When someone mentions Milan, the first image that comes to mind is that of a chaotic metropolis, jam-packed with traffic.

A place where people are constantly on the move, where there is never enough time, and where rushing is the order of the day.

However, Milan has moved on.

Thanks to a radical change in its inhabitants’ way of thinking and the incentives put in place by the local authorities, the capital of Lombardy has changed, year by year, into a place where people and their needs come first.

Social responsibility undoubtedly lies at the heart of this rapid shift to a future on a human scale.

And, unwittingly but irrefutably, the bicycle has been the hero and icon of this change.

It may be a humble, popular and perhaps even prosaic item, but for Milan and its inhabitants it has come to symbolise a silent and optimistic revolution.

Step by step, the citizens of Milan have started to leave their cars in the garage and choose a greener approach, benefitting both the environment and themselves: more and more people have been converted to pedal power, for a wide range of journeys.

Some people, thanks to bike sharing services like the popular BikeMi, use hire bikes for their commute, some get in the saddle to explore the city centre, whilst others lose themselves amongst Milan’s less well-known streets and surroundings.

In addition, websites offering creative and exciting routes to help people discover Milan’s charm on two wheels are proving very successful.
One such site is Viagginbici.com, which allows you to download an extensive guide to routes around Milan free of charge. It contains itineraries to suit all tastes: some take you to a contemporary, futuristic Milan, while others allow enquiring minds to explore the more unconventional side of the city. For example, did you know that from an ordinary pavement in the city centre, at Villa Invernizzi to be precise, you can get a glimpse of a garden full of pink flamingos? And then there are routes that reveal the more rural and older parts of the city, such as the Navigli area.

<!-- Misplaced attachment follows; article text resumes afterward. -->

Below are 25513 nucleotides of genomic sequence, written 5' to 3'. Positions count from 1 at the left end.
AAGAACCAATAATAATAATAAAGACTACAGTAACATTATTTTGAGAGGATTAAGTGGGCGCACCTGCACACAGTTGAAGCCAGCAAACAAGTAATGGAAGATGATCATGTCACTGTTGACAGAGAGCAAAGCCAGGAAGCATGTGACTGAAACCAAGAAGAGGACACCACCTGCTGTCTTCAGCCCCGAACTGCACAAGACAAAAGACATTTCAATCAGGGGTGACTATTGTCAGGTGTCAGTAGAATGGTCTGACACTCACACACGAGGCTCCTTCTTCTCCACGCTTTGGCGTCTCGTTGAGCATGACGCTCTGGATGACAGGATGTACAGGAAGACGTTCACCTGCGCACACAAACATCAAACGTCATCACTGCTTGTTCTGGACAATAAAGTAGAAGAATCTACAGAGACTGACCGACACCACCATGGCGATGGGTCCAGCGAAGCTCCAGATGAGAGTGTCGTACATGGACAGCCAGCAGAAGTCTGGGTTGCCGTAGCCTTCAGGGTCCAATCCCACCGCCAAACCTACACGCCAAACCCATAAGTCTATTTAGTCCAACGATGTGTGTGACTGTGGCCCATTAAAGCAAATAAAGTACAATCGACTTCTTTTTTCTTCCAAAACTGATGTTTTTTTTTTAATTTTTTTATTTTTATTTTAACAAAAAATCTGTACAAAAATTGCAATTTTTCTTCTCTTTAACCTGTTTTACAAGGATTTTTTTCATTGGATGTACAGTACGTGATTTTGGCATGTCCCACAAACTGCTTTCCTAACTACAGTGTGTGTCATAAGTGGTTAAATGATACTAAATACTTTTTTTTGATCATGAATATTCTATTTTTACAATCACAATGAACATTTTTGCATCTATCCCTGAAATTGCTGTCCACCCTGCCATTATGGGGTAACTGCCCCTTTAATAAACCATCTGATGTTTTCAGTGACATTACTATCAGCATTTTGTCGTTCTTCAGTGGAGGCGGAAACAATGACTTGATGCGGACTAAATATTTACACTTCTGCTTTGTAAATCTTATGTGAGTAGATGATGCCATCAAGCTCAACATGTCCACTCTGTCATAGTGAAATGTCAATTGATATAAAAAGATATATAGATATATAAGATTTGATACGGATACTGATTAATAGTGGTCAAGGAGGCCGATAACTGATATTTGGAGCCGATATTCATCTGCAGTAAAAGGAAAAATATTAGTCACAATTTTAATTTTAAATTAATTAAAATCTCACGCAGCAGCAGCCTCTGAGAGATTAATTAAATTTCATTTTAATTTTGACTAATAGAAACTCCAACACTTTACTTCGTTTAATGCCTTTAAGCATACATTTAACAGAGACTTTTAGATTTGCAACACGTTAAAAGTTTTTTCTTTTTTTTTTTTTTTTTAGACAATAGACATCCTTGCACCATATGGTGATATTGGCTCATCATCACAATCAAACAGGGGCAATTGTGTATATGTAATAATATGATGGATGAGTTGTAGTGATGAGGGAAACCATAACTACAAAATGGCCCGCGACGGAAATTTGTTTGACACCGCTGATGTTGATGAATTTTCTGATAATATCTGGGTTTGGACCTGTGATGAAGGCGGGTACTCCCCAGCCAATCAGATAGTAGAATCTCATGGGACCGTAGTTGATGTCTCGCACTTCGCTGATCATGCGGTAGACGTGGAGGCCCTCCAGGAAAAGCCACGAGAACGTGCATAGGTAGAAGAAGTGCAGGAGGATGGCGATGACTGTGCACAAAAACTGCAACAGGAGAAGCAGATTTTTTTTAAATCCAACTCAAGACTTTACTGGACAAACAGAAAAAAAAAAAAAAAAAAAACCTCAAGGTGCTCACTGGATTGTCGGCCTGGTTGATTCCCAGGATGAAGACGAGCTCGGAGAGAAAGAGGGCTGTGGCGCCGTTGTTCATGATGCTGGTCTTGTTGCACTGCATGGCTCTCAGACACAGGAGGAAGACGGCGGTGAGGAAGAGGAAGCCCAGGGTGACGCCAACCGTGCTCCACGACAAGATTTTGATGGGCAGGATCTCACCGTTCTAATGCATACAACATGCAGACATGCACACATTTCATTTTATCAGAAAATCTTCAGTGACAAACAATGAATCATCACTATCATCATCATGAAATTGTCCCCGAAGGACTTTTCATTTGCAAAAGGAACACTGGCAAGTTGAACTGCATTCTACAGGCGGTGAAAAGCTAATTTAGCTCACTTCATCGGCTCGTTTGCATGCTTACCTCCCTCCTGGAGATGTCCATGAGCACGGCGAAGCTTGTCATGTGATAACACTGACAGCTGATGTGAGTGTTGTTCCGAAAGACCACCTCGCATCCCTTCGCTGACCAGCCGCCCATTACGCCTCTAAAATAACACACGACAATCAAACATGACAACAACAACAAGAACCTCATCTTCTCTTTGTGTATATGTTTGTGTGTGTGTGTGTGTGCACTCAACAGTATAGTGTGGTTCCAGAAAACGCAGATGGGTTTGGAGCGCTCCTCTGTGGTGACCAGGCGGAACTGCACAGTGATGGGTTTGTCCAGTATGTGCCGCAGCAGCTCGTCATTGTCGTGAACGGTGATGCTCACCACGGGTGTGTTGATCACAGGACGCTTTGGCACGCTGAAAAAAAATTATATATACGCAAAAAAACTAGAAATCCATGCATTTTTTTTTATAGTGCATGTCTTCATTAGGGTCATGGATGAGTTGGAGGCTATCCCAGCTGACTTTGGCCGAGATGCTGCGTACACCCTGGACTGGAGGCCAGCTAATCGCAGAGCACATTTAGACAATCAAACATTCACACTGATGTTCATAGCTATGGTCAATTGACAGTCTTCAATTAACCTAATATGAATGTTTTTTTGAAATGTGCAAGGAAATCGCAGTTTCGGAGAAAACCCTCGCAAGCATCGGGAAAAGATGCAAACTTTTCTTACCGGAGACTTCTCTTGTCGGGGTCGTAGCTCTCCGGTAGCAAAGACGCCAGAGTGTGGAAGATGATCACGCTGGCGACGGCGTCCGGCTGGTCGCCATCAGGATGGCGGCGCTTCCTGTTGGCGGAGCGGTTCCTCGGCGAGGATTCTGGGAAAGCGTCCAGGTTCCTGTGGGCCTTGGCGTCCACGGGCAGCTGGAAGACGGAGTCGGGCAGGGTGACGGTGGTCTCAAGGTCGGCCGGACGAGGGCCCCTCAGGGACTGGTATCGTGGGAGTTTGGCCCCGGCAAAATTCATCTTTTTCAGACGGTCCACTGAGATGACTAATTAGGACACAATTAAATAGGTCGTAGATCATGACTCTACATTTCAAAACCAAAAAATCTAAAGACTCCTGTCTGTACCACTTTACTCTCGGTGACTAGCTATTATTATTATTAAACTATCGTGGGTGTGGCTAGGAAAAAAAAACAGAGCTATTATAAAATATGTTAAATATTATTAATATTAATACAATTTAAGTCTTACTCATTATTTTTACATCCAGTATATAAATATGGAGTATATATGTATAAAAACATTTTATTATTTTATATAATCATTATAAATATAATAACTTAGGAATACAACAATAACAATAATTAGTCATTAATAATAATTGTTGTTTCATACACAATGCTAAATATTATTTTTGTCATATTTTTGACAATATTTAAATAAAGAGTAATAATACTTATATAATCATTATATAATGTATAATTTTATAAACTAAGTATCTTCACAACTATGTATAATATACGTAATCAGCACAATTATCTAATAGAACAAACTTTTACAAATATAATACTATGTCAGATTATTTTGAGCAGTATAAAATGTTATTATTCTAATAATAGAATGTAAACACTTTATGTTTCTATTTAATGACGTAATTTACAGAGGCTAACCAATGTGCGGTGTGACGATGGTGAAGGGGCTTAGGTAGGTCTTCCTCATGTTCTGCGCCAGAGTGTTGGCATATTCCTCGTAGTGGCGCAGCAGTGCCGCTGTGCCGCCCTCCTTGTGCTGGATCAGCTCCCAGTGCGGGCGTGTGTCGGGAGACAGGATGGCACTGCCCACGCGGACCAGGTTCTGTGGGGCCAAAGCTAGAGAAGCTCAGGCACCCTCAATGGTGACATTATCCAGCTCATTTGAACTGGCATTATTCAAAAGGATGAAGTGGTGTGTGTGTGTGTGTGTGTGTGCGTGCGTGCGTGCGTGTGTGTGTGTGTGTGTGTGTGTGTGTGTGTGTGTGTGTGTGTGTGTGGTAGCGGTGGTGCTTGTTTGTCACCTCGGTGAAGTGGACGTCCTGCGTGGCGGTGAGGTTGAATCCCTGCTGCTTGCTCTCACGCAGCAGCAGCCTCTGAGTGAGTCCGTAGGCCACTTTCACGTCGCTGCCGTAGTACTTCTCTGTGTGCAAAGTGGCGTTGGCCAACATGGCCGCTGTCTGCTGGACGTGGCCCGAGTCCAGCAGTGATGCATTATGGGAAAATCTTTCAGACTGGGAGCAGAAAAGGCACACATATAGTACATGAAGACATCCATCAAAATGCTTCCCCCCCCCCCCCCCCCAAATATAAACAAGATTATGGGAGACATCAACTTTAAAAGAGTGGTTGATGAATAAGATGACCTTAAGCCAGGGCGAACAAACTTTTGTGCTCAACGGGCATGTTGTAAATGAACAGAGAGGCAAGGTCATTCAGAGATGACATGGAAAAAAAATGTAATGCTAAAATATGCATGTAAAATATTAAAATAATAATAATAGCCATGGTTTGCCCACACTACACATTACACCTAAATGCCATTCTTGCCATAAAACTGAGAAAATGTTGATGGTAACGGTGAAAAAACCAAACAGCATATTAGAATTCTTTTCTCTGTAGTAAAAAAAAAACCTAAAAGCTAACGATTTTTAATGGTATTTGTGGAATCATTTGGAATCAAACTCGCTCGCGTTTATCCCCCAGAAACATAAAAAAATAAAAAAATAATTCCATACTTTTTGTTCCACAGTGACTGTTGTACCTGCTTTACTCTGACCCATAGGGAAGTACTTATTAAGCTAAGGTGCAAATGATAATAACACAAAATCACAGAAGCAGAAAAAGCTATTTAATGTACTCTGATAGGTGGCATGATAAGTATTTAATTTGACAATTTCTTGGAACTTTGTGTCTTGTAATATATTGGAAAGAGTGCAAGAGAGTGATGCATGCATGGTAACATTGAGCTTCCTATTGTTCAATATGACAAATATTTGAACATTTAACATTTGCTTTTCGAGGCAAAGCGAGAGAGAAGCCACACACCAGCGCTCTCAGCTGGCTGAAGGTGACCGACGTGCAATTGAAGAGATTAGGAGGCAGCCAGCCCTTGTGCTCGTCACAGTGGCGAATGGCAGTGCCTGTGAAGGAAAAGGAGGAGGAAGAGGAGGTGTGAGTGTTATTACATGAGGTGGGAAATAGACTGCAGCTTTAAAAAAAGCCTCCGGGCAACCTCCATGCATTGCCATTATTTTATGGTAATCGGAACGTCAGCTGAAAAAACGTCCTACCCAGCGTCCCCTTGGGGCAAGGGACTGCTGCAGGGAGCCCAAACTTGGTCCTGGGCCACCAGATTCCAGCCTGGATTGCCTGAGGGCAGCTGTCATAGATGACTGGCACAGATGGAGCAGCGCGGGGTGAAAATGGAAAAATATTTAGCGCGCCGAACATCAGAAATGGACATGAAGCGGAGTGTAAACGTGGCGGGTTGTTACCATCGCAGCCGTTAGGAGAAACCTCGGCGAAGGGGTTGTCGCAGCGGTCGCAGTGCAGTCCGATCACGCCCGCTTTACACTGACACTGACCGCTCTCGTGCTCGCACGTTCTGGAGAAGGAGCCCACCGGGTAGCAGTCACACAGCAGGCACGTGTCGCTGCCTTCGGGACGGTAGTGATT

As a result, in Milan the bicycle has become much more than a means of transport; it has been elevated to form a key part of the revolution that is creating a more balanced, habitable and sustainable world. And such is its status, the Caterpillar show, broadcast direct from Milan on Rai Radio 2, has launched a petition to nominate the bike for the Nobel Peace Prize.

It goes without saying that the Municipality and the BikeMi network are supporting the initiative, which has received an extraordinary amount of media attention thanks to the efforts of Paola Gianotti, an extreme cyclist who has offered to take the petition directly from Milan to Oslo – on two wheels, naturally!

From 16-28 January, the athlete pedaled over 2,000 km from Italy to Norway, carrying a message of peace directly to the Nobel Prize Committee.

Those who want to support this message for the digital age can do so using the hashtag #BikeTheNobel: a simple gesture for a greener future.